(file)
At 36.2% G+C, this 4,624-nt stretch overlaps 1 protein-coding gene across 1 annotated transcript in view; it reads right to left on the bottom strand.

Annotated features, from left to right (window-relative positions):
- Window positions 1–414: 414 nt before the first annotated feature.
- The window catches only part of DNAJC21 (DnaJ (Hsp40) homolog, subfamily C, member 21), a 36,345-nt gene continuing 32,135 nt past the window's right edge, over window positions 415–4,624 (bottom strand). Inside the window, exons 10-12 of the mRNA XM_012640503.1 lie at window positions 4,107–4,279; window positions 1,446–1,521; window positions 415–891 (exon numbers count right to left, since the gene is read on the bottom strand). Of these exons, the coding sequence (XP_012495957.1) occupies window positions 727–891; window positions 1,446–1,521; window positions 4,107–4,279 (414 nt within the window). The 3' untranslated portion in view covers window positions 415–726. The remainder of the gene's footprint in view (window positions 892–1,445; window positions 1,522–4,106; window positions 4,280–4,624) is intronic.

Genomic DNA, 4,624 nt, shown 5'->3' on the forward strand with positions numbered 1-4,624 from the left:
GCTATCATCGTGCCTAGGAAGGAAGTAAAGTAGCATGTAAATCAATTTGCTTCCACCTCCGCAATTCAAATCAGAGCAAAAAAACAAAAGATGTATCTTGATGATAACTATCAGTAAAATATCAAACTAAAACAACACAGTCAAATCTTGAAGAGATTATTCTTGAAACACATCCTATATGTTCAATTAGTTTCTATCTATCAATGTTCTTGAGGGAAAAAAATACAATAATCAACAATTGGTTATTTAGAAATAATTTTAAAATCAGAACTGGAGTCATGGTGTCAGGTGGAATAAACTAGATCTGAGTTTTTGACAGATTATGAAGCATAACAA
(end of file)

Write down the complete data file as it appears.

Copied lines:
At 36.2% G+C, this 4,624-nt stretch overlaps 1 protein-coding gene across 1 annotated transcript in view; it reads right to left on the bottom strand.

Annotated features, from left to right (window-relative positions):
- Window positions 1–414: 414 nt before the first annotated feature.
- The window catches only part of DNAJC21 (DnaJ (Hsp40) homolog, subfamily C, member 21), a 36,345-nt gene continuing 32,135 nt past the window's right edge, over window positions 415–4,624 (bottom strand). Inside the window, exons 10-12 of the mRNA XM_012640503.1 lie at window positions 4,107–4,279; window positions 1,446–1,521; window positions 415–891 (exon numbers count right to left, since the gene is read on the bottom strand). Of these exons, the coding sequence (XP_012495957.1) occupies window positions 727–891; window positions 1,446–1,521; window positions 4,107–4,279 (414 nt within the window). The 3' untranslated portion in view covers window positions 415–726. The remainder of the gene's footprint in view (window positions 892–1,445; window positions 1,522–4,106; window positions 4,280–4,624) is intronic.

Genomic DNA, 4,624 nt, shown 5'->3' on the forward strand with positions numbered 1-4,624 from the left:
GCTATCATCGTGCCTAGGAAGGAAGTAAAGTAGCATGTAAATCAATTTGCTTCCACCTCCGCAATTCAAATCAGAGCAAAAAAACAAAAGATGTATCTTGATGATAACTATCAGTAAAATATCAAACTAAAACAACACAGTCAAATCTTGAAGAGATTATTCTTGAAACACATCCTATATGTTCAATTAGTTTCTATCTATCAATGTTCTTGAGGGAAAAAAATACAATAATCAACAATTGGTTATTTAGAAATAATTTTAAAATCAGAACTGGAGTCATGGTGTCAGGTGGAATAAACTAGATCTGAGTTTTTGACAGATTATGAAGCATAACAA